DC students are back in the classroom for a new school year, but as early childhood professionals will tell you, education begins long before students enter school. Birth to 3 are critical years of social, emotional and cognitive development that ready children for school and beyond. A decade ago, our city made the smart decision to fund universal pre-K for 3 and 4-year-olds. Now we’re building on that success with the recent passage of groundbreaking legislation by the DC Council to invest in comprehensive supports for infants and toddlers, their families and the adults who care for them.
District families need child care that’s affordable for working parents and that provides an excellent education to our youngest learners. There currently aren’t enough high-quality early education slots for the children who need them. But running a child development center is financially precarious, because the costs are so high. Young children need a lot of individualized attention and thus classes with small student-teacher ratios. Operators often struggle to covers these costs and stay out of debt, never mind pay teachers what they deserve.
Despite doing some of the most important work for the District, early educators, the majority of whom are women of color, are very poorly paid. On average, they earn only $29,000 a year—far less than their peers in public schools. At the same time, too many DC families, especially families with low and middle-incomes, are paying as much or more than they can afford for early education.
The District’s child care subsidy program reimburses early childhood professionals for the education of low-income children, but those reimbursements are far lower than the true cost of care—especially for high-quality care and education. Early childhood professionals are effectively taking a loss on each child they educate in the subsidy program. The solution? Real and sustained government investment.
The recently passed “Birth to Three for All DC” legislation works to address the low reimbursements and low pay in early childhood education. It enhances mental health and other supports for families with infants and toddlers. Under the new law, DC will identify the true cost of providing high-quality early education for infants and toddlers in the subsidy program and ensure the District’s reimbursements rise over the next few years to fully cover those costs. That includes setting salaries for early childhood educators on par with kindergarten teachers, thereby improving job quality and reducing race and gender wage disparities.
The legislation also expands eligibility for the subsidy program, making early care and education affordable for thousands more families. In the subsidy program, the costs of care are covered through a combination of government subsidies and parent co-payments. Under the legislation, parent co-payments progressively increase as household income rises, but also sets a cap so that no family spends more than 10 percent of their income on child care.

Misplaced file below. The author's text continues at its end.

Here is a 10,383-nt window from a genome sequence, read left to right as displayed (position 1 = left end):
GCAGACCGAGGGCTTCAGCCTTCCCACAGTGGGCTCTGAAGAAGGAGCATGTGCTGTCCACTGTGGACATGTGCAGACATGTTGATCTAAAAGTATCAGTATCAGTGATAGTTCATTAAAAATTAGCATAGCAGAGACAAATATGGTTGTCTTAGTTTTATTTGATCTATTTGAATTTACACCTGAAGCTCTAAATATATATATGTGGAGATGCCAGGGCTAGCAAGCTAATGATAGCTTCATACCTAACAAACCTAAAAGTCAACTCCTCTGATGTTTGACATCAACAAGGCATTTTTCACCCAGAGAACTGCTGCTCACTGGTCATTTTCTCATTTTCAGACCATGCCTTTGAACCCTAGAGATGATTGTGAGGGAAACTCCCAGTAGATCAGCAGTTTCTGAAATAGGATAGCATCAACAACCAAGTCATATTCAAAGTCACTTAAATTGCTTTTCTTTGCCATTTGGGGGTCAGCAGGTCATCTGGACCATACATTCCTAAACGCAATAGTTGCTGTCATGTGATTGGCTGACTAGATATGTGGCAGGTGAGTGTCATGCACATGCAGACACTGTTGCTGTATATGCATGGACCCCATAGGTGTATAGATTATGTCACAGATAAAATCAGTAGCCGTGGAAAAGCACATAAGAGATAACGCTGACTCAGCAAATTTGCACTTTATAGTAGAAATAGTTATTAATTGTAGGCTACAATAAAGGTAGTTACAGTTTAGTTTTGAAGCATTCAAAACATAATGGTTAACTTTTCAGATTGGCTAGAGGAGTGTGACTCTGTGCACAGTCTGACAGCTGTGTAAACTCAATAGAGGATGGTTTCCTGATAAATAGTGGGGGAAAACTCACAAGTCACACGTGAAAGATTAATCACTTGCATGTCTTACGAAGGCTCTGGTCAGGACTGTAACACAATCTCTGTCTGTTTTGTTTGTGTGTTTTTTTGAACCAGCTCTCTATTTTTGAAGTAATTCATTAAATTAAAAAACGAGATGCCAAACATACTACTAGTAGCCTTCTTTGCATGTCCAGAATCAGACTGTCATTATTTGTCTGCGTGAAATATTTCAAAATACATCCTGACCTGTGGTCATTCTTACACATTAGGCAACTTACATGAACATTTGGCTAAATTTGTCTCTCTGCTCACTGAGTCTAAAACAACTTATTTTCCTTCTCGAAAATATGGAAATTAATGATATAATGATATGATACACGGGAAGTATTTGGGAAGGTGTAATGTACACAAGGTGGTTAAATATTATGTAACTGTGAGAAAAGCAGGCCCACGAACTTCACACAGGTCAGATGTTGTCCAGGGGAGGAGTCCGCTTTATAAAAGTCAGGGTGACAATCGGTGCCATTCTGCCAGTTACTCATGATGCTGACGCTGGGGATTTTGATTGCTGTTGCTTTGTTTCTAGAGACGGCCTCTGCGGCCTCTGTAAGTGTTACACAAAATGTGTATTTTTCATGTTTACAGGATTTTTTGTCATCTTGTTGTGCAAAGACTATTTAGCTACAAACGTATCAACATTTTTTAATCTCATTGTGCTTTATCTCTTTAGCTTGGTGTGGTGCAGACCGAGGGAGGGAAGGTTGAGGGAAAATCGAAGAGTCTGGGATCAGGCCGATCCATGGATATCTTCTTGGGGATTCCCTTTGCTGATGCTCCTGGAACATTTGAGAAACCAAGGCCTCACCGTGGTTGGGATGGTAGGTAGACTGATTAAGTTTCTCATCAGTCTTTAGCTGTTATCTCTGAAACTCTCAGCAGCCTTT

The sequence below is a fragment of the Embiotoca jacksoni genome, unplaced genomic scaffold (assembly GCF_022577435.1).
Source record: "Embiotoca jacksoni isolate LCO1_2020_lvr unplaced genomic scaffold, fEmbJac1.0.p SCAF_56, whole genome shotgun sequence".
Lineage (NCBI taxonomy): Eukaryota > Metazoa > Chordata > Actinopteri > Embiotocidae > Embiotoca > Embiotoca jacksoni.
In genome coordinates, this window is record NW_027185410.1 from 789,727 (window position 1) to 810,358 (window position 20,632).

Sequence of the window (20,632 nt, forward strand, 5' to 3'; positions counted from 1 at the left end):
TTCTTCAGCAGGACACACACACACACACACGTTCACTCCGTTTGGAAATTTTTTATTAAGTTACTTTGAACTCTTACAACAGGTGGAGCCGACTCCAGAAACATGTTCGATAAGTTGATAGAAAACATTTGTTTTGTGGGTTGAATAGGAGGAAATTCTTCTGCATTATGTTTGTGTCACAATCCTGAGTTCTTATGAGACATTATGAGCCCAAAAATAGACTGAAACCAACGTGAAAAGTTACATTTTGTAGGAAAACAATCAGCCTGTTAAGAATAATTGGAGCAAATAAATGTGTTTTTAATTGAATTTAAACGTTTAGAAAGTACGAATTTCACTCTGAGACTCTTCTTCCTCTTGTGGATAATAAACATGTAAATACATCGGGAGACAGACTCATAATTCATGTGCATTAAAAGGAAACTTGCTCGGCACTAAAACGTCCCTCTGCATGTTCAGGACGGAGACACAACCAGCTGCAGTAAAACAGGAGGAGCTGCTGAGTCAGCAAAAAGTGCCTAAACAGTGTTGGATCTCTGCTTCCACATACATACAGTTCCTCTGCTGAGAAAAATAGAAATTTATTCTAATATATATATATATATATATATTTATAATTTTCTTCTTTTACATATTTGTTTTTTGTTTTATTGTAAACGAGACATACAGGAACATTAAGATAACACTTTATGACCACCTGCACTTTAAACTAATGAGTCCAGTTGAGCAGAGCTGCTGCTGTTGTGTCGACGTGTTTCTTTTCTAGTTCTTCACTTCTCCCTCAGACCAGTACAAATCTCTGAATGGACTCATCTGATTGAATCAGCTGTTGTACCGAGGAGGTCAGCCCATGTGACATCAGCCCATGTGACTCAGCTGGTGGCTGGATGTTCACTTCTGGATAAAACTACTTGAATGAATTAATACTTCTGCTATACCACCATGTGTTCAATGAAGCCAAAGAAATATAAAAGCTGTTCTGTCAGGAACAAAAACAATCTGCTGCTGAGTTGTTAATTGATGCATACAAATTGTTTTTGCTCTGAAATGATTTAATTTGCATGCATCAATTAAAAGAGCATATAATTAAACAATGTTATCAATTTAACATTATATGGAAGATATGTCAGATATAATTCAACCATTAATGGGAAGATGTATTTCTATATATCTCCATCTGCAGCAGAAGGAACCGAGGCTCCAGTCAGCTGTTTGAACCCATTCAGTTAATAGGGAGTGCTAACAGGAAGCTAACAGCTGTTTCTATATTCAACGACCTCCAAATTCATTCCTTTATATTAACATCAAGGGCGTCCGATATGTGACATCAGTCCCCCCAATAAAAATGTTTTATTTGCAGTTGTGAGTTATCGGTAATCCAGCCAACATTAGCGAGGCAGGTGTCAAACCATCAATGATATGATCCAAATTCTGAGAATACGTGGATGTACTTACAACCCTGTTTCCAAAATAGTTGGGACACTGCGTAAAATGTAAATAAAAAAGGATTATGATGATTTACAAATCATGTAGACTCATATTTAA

The “Birth to Three” legislation invests in expansions of numerous programs that support the health and well-being of families with young children. These mental health, physical health and nutritional health supports are as important to early learning for infants and toddlers as classroom instruction. But programs that improve health outcomes and connect families to services currently do not operate at a scale to meet the need. Deaths from pregnancy-related causes are distressingly high for Black mothers and babies in the District. Too many families also lack the resources to identify and address developmental delays or behavioral issues in young children.
Once “Birth to Three for All DC” is fully funded and implemented, all child development centers will have on-site mental health consultation to help build the capacity of teachers and families to help children who display challenging behaviors. Child development experts will help pediatricians connect families in Wards 7 and 8 to wrap-around services during visits to the doctor’s office. The new law also invests more in phone-based care coordination to connect families to services, establishes a lactation consultant certification program at local universities and strengthens local investments in home visiting services.
The DC Council secured partial funding for the legislation in the city’s 2019 budget, committing $1.3 million to seed key components. Fully implementing these important reforms will take years of advocacy and significant revenue over the next decade. It’s worth the expense. These investments will not only benefit our youngest learners, their families and the adults who care for them — they will also strengthen our entire city.
Marlana Wallace is a policy analyst at the DC Fiscal Policy Institute (www.dcfpi.org). DCFPI promotes budget and policy solutions to reduce poverty and inequality in the District of Columbia and increase opportunities for residents to build a better future.